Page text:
Bible Reading Our Gospel reading today comes from Matthew Chapter 22, verses 15 to 22.
15 Then the Pharisees met together to plot how to trap Jesus into saying something for which he could be arrested.
16 They sent some of their disciples, along with the supporters of Herod, to meet with him.
“Teacher,” they said, “we know how honest you are. You teach the way of God truthfully. You are impartial and don’t play favourites.
17 Now tell us what you think about this: Is it right to pay taxes to Caesar or not?”
18 But Jesus knew their evil motives. “You hypocrites!” he said. “Why are you trying to trap me? 19 Here, show me the coin used for the tax.”
When they handed him a Roman coin,[a] 20 he asked, “Whose picture and title are stamped on it?” 21 “Caesar’s,” they replied.
“Well, then,” he said, “give to Caesar what belongs to Caesar, and give to God what belongs to God.”
22 His reply amazed them, and they went away.
At first glance, the New Testament seems to have some contradictions as to how Christians should view the state and its authority.
The supreme power at that time was Rome and in the Book of Acts Roman officials are viewed very favourably. The Epistles also talk about Christians honouring the government.
However, by the time we get to the Book of Revelation we see the state - in this case Rome - portrayed as the great enemy of God and the tool of Satan.
The difference isn’t a contradiction but has to do with changing circumstances. In the early years of the first century Roman authority actually benefited the early Christians.
But in the second half of that century great persecutions broke out, fuelled by the cult of emperor worship which was seen by Rome as the basic test of loyalty.
But to many Christians, publicly declaring that Caesar was LORD – in the sense of being a God – was idolatry, and they could not do it in clear conscience.
So, it’s no wonder that Christians sometimes become confused about how they should respond to the state’s demand for loyalty and obedience.
The answer, however, is found in Jesus’ own words: ‘Give to Caesar what belongs to Caesar and give to God what belongs to God.’
In each of the Gospels of Matthew, Mark and Luke we read about two diametrically opposed political parties joining together to trap Jesus on this question of loyalty to the state.
The first group were the Herodians. They were very pro-Roman and believed that Israel’s economic wellbeing depended on being dutiful subjects of the Roman Empire.
The other group were the Pharisees who were vehemently anti-Roman, believing that loyalty to Rome was a disgrace, an insult to the God of Israel.
However, they had one thing in common, they hated Jesus more than they hated each other and saw his teaching as a threat. So, they got together to try to trap him.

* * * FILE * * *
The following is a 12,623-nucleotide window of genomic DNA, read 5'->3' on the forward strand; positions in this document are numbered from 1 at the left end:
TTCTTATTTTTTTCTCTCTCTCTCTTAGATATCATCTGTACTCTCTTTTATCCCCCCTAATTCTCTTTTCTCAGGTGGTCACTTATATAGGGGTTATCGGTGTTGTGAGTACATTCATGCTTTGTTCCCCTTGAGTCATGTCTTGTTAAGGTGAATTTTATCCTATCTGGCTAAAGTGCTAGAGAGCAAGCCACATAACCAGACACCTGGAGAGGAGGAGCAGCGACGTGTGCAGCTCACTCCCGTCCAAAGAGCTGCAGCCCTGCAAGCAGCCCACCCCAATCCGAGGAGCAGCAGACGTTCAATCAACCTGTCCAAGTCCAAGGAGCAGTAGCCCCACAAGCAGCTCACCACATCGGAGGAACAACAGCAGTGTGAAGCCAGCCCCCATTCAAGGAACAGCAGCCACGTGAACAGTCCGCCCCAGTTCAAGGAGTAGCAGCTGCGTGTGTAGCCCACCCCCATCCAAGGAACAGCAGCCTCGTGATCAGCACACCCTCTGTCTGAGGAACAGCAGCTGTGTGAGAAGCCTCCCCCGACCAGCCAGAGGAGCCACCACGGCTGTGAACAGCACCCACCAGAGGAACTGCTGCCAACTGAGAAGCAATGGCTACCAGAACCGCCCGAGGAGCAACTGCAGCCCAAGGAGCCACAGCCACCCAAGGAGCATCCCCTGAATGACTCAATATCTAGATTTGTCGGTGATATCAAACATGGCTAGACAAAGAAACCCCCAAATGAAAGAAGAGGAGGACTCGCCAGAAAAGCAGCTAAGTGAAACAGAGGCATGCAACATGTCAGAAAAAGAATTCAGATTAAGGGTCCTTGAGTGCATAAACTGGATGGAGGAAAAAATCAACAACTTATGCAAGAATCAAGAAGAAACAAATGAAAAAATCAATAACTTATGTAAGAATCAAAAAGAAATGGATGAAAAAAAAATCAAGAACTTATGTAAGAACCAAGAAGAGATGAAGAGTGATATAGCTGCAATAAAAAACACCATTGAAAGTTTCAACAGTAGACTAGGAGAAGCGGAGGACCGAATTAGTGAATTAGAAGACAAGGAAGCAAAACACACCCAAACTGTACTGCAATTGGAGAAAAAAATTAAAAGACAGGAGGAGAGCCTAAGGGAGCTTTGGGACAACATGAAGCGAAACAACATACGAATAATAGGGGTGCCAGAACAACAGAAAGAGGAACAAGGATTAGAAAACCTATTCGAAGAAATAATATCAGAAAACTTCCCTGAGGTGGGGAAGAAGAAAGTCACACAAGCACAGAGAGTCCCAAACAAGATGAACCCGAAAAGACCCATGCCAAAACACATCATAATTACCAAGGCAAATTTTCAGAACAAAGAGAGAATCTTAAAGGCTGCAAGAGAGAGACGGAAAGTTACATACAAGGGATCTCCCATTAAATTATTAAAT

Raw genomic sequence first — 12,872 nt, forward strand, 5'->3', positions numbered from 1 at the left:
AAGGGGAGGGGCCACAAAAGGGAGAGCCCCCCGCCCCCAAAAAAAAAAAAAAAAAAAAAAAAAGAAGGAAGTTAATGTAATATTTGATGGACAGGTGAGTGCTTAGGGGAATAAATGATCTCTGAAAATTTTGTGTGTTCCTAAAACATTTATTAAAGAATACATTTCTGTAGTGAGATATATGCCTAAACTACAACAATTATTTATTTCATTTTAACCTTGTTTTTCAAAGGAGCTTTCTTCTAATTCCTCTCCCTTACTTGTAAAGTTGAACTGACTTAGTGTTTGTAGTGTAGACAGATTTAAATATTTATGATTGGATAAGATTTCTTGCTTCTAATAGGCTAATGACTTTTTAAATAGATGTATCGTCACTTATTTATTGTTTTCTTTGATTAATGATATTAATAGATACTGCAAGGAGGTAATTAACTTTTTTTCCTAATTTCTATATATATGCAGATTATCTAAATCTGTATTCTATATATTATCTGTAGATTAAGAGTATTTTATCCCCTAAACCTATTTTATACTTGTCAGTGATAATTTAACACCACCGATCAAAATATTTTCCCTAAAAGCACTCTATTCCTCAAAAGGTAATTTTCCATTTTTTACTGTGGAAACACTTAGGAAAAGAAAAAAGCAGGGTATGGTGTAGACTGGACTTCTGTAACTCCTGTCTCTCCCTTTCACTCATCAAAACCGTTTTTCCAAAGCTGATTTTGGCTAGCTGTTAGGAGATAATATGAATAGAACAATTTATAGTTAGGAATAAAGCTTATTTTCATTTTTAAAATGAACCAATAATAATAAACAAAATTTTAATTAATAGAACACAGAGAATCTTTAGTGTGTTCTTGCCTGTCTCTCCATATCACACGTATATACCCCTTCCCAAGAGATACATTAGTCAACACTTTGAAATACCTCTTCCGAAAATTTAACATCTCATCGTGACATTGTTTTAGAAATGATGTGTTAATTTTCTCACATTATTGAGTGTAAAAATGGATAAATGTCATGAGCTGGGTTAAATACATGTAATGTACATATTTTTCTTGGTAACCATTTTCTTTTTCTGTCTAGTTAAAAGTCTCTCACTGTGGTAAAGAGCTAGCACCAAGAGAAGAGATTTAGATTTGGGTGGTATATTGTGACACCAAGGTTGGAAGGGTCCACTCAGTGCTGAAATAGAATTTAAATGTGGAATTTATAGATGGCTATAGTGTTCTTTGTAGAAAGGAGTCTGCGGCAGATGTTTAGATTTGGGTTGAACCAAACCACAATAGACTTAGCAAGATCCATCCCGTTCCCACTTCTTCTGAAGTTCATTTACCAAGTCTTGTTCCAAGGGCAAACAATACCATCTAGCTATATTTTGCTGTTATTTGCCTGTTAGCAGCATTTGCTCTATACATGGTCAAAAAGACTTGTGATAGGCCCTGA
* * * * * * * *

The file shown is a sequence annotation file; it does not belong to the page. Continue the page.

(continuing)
The point at issue was the requirement for Jews to pay taxes to the Roman authority, something the Herodians thought right and proper, but the Pharisees thought an abomination.
They asked Jesus what he thought was the right thing to do, knowing that whatever side he came down on he would be in trouble.
If he agreed with the Herodians that paying tax to Caesar was right, he would lose the support of the common people. But if said it was wrong, he could be charged with sedition.
However, Jesus’ answer was both clever and spiritually profound. He asked them to show him one of the coins used to pay this tax. On one side of it was Caesar’s inscription.
Jesus asked them whose image it was, and they said: ‘It’s Caesar’s’. To which he replied: ‘Then give to Caesar what is Caesar’s.’ But then he said, ‘And give to God what is God’s.’
Here, Jesus lays down a great principle. He taught us that we are the citizens of two states, an earthly one - the political state - and a heavenly one – the Kingdom of God.
And when the Bible says we should respect the state because its authority comes from God, the implication is that the highest authority is God, and our supreme loyalty is to Him.
The problem with rendering to ‘Caesar the things that are Caesar’s and rendering to God the things that are God’s’ is what happens when the two come into conflict.
What should Christians do when their conscience forbids them to obey the demands of the state? The Apostles were faced with this during the early days of the Jerusalem church.
Only a few days after that first Pentecost the Apostles were daily preaching the good news of Jesus on the streets of Jerusalem and many were becoming believers as a result.
The Jewish authorities – the Sanhedrin – ordered them to stop and when they refused to stop preaching, they had the Apostles arrested and gave them a brutal flogging.
But this did not stop them. Their response to the Sanhedrin set the precedent for all succeeding generations of Christians. They said: “We must obey God rather than men.”
In other words, when the state goes beyond its God appointed authority and demands things that our consciences tell us are contrary to God’s will, then there is no question as to where our loyalty lies.